12) How do I find the building where the office of my representative or senator is located?

To find serving members in the U.S. Senate of the 113th Congress, you can consult -

Find Your Senator’s Office

To find serving members in the U.S. House of Representatives, if you don't know who your representative is, go to:

Find Your Representative’s Office

In each case, you will see the address listed. You can also visit the senator’s or representative’s website where you will find a page link labeled contact, offices, map or directions. Alternatively, you can call their office and ask.

13) How do I get to Capitol Hill from the Washington Hilton (conference hotel)? Metro

If taking the Metro to Capitol Hill, the most direct route from the hotel where AEA is being held is to enter the Metro at the Dupont Circle Metro station (located at Connecticut Ave/P Street). Take the Metro (red line) in the direction of Glenmont. At the Metro Center station continue on if going to union station, or change to the Orange/Blue line if going to Capital South. . The total cost for taking the Metro will depend on whether you purchase a paper ticket or reusable-card, and the time of day you travel. The total cost for one person should be less than $10.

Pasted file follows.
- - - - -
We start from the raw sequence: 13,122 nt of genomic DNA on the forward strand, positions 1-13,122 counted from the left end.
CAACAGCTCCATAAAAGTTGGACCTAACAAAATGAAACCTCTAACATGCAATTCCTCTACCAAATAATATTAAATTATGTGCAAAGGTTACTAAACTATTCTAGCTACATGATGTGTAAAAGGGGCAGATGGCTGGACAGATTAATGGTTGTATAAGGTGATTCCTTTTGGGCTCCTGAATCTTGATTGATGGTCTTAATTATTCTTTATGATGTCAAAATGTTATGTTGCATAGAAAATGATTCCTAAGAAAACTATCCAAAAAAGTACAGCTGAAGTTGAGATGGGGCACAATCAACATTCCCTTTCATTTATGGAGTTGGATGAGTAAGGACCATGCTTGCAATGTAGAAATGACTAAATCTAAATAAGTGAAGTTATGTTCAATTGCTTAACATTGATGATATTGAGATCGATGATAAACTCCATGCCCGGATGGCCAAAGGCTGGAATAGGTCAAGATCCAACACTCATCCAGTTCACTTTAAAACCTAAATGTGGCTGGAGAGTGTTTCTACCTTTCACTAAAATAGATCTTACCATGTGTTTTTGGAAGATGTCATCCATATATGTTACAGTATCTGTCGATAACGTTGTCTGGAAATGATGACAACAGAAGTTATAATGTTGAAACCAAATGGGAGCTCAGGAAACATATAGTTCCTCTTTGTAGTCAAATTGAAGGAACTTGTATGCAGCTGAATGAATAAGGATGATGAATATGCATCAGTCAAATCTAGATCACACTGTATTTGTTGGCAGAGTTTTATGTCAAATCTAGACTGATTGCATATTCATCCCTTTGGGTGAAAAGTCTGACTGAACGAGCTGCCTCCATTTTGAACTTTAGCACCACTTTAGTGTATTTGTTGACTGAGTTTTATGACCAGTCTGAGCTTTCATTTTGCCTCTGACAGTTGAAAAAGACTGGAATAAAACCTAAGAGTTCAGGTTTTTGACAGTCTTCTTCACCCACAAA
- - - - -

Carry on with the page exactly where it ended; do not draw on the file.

Metro Map

House Side (south side of Capitol)

Capitol South Metro Stop

Blue Line or Orange Line: Take the Metro Blue Line or the Metro Orange Line to the Capitol South station. The Capitol South Metro elevator is on the Northwest corner of 1st Street SE and D Street SE.

Senate Side (north side of Capitol)

Union Station Metro Stop